Yesterday I responded to a comment about whether teachers in Utah have “tenure.” But I’ve never claimed to be focusing on Utah alone in this blog. So here’s some more information on teacher tenure nationwide from the think tank study I cited yesterday.
“Data from the U.S Department of Education’s 2007-2008 Schools and Staffing Survey (See appendix) reveal that on average, school districts dismiss or decline to renew only 2.1 percent of teachers for poor performance each year. The extremely low rates of dismissal for teachers, and the fact that dismissal is generally pursued for egregious conduct violations rather than performance, means that tenured teachers in most states enjoy the functional equivalence of employment for life.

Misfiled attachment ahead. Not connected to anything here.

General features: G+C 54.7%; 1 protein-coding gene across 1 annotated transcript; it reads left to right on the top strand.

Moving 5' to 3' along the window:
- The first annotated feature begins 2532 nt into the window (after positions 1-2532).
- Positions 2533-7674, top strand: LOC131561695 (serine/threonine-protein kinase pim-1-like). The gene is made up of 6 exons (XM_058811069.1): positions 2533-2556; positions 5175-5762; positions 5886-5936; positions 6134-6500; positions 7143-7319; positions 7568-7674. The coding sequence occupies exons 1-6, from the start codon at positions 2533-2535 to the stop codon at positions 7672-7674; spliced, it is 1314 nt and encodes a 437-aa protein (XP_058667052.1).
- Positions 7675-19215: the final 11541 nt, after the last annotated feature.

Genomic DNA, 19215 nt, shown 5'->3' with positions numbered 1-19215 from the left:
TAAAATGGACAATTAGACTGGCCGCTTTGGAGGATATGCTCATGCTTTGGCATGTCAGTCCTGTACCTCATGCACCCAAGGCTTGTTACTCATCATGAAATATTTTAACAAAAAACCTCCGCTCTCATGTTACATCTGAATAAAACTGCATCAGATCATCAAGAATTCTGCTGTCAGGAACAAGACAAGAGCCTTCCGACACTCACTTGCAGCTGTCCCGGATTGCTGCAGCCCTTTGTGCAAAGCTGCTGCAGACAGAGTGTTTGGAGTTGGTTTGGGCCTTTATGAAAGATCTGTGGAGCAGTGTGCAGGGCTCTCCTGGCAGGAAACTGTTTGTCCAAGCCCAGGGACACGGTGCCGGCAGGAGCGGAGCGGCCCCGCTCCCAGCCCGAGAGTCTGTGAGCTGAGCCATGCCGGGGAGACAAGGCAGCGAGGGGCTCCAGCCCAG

The New Teacher Project’s widely-cited study of 12 urban school districts found that ’86 percent of administrators admitted that they do not always pursue dismissal even when it is warranted due to the costly, time consuming, and cumbersome nature of the dismissal process. And half of the districts had not dismissed a single teacher for performance over the preceding several years.'”
Here’s a Salt Lake Tribune report on the same study, with a Utah twist:
“In a survey of 12 school districts in Colorado, Ohio, Arkansas and Illinois, The New Teacher Project found that 99 percent of teachers are deemed “satisfactory” on their final exams. And in Utah’s largest districts, fewer than 1 percent of teachers are dismissed each year for poor performance.”
Indeed, the think tank study’s appendix includes U.S. Department of Education data listing the number of “tenured” teachers fired by state. (Apparently the Department of Education statisticians also think that Utah teachers have tenure.) Utah ranks near the top, or bottom, depending on one’s perspective: Very, very few tenured teachers lose their job.
Check out the data for yourself. Here’s the link again: